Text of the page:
Democrat Angie Jenkins is challenging Republican incumbent Doug Joseph for Reynoldsburg City Council president.

Voters on Nov. 5 will choose the president and four seats on council, each representing one of the city's four wards. The four-year terms commence Jan. 1.

Joseph, 52, was first elected president of council in 2011 and was reelected in 2015. He previously served as the Ward 3 council representative and is owner and president of Liberty Strategies.

Jenkins, 62, is a 19-year city resident who retired from the Ohio Attorney General's Office last year.

According to Reynoldsburg's charter, the president of council "shall be the presiding officer of the Council but shall vote on any matter before the Council only in the event of a tie vote among the members of the Council."

The council president also serves as acting mayor in the event the mayor is out of town or unavailable.

ThisWeek Reynoldsburg News reached out to the candidates, who were asked to answer three questions about their run for office.

Written responses provided by the candidate, each capped at 200 words, are below:

What is the greatest challenge/need facing the city and, if elected, how would you address it?

Joseph: Crime prevention -- For 14 years (more than six years as a Ward 3 councilman and almost eight years as the president of council), I've worked to ensure the Reynoldsburg Division of Police has the manpower and equipment to keep city streets safe. I have a good working relationship with our chief of police and deputy chief and get briefed frequently on police and crime control matters. I was also an early proponent of equipping police officers with body cameras to protect the rights and actions of citizens and police. I have been and will continue to be a strong proponent for our police department and support giving them the training and equipment they need to keep Reynoldsburg safe.

Development/redevelopment -- Redevelopment of older neighborhoods and the city's central core are essential to keep Reynoldsburg a place that people want to live, work and raise a family. I have worked closely with Reynoldsburg's development director to ensure community and neighborhood focused development/redevelopment is implemented in the city. I was also an early backer of Reynoldsburg's Comprehensive Master Plan to ensure the city has a defined "roadmap" to future development/redevelopment.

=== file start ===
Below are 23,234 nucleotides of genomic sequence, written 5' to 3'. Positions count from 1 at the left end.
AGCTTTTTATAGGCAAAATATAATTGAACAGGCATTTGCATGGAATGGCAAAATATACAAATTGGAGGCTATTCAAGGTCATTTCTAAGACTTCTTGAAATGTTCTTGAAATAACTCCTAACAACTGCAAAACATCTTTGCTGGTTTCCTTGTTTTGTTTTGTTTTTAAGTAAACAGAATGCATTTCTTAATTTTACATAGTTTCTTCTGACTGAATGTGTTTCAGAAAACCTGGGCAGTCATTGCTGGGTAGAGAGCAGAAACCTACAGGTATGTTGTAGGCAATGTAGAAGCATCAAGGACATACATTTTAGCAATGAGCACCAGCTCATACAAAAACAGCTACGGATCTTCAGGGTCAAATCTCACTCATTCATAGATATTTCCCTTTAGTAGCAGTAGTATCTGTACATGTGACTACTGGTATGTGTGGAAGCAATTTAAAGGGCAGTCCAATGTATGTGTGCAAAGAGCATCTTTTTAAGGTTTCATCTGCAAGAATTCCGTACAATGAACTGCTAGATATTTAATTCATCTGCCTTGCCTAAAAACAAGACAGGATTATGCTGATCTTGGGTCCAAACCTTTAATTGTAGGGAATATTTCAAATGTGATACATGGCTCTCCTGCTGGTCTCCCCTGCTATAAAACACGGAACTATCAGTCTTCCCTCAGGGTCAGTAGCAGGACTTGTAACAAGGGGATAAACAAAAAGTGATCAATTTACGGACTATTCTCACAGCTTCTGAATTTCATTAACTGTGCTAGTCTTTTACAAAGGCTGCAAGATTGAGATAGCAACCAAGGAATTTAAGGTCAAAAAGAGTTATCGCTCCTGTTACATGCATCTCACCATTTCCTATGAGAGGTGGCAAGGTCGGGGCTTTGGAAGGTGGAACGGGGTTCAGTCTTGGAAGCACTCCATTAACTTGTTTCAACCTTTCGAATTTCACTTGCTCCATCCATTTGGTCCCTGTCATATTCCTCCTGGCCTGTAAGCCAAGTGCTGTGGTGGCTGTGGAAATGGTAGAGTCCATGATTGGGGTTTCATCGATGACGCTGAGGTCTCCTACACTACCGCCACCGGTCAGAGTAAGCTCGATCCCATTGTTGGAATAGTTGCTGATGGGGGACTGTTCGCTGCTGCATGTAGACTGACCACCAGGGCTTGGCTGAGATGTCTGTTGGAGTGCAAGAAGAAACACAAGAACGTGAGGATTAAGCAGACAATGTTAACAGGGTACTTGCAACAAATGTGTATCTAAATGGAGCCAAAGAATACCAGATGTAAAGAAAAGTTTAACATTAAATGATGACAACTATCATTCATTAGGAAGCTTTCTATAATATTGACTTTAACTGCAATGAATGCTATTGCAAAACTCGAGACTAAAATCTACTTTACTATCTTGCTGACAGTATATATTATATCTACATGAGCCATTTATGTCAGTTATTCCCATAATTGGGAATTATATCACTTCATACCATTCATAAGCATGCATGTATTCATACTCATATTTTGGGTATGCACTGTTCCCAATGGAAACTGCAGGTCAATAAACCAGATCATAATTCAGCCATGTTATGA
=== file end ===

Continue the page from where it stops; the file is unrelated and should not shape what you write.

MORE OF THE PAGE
Jenkins: The greatest challenge is economic growth. Reynoldsburg needs to include new businesses that will provide employment opportunities and increase tax revenue. Encourage new businesses to invest in our city.

If elected, which city services/departments would you like to see expanded or changed and why?

Joseph: With a new mayor and city attorney assuming office in January, major changes to city operations are a certainty. As the president of council, I will sit down with both new officeholders and discuss what their priorities are and to inquire on how and what council can do to help them make city government more efficient, more responsive, more transparent and more service oriented for our city residents. And since council will have at least two new members (and possibly as many as five), I will encourage them as well to talk one-on-one with the new mayor and city attorney and discuss those priorities. Lastly, I will encourage city residents (as I do now) to weigh in on any new proposals or reforms proposed in city government. Citizen involvement in the operations of local government is always an asset that needs to be utilized.

Jenkins: I will improve our Economic Development Department and capitalize on vacant commercial buildings Once we increase our revenue, we can improve safety, enforce codes and add family entertainment.

What in your personal background/professional experience will help you preside over council and help guide its decision-making process?

Joseph: Experience clearly counts. With the mayor and city attorney both retiring, I, as president of council, will be one of the few elected officials left in the city with long-term institutional knowledge of city operations and critical understanding of department functions. Plus, heavy turnover on council this year mandates that the president of council have the knowledge, understanding and experience, both in legislative and executive affairs, needed to ensure all new and returning members of council have the established support system they need to serve their wards or the city at-large. My experience includes almost eight years as president of council, over six years as the Ward 3 councilman, being past chairman of council's Safety, Service and Finance Committees, past President Pro-Tempore of council for two years, acting mayor of Reynoldsburg (when required per Reynoldsburg's city charter) and past city representative to the West Licking Joint Fire District (where I served both as vice-president and president). Lastly, I served as a member of the Reynoldsburg chief of police selection committee in both 2012 and 2018.

Jenkins: I have a bachelor's degree, 15 years of state government experience which includes working with fiscal budgets and policy. I have experience working with million-dollar grants and contracts.

In addition to the city council races, Reynoldsburg voters will also weigh in on the next mayor and city attorney, the board of education and a 3.1-mill renewal levy for Franklin County Children Services. Truro Township residents also will vote on two trustee seats and the fiscal officer, who is running unopposed.

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